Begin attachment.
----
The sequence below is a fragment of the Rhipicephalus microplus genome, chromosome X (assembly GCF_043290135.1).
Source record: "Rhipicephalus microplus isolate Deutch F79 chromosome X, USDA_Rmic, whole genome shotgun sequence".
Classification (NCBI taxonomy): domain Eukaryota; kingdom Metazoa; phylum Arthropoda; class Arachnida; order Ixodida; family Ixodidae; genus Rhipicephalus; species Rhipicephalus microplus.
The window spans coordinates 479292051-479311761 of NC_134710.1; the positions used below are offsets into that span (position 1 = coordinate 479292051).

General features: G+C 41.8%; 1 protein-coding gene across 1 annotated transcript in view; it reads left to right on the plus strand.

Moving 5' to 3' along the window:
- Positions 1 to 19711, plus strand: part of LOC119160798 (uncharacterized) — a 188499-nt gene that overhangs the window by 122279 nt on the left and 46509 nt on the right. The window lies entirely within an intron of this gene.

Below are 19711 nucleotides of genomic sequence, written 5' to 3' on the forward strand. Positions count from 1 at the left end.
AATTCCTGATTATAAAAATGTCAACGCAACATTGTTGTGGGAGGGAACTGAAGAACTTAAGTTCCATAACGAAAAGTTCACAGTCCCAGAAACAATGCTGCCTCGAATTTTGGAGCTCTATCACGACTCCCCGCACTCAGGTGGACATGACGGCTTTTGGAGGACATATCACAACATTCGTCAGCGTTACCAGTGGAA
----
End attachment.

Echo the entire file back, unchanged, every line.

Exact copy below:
The sequence below is a fragment of the Rhipicephalus microplus genome, chromosome X (assembly GCF_043290135.1).
Source record: "Rhipicephalus microplus isolate Deutch F79 chromosome X, USDA_Rmic, whole genome shotgun sequence".
Classification (NCBI taxonomy): domain Eukaryota; kingdom Metazoa; phylum Arthropoda; class Arachnida; order Ixodida; family Ixodidae; genus Rhipicephalus; species Rhipicephalus microplus.
The window spans coordinates 479292051-479311761 of NC_134710.1; the positions used below are offsets into that span (position 1 = coordinate 479292051).

General features: G+C 41.8%; 1 protein-coding gene across 1 annotated transcript in view; it reads left to right on the plus strand.

Moving 5' to 3' along the window:
- Positions 1 to 19711, plus strand: part of LOC119160798 (uncharacterized) — a 188499-nt gene that overhangs the window by 122279 nt on the left and 46509 nt on the right. The window lies entirely within an intron of this gene.

Below are 19711 nucleotides of genomic sequence, written 5' to 3' on the forward strand. Positions count from 1 at the left end.
AATTCCTGATTATAAAAATGTCAACGCAACATTGTTGTGGGAGGGAACTGAAGAACTTAAGTTCCATAACGAAAAGTTCACAGTCCCAGAAACAATGCTGCCTCGAATTTTGGAGCTCTATCACGACTCCCCGCACTCAGGTGGACATGACGGCTTTTGGAGGACATATCACAACATTCGTCAGCGTTACCAGTGGAA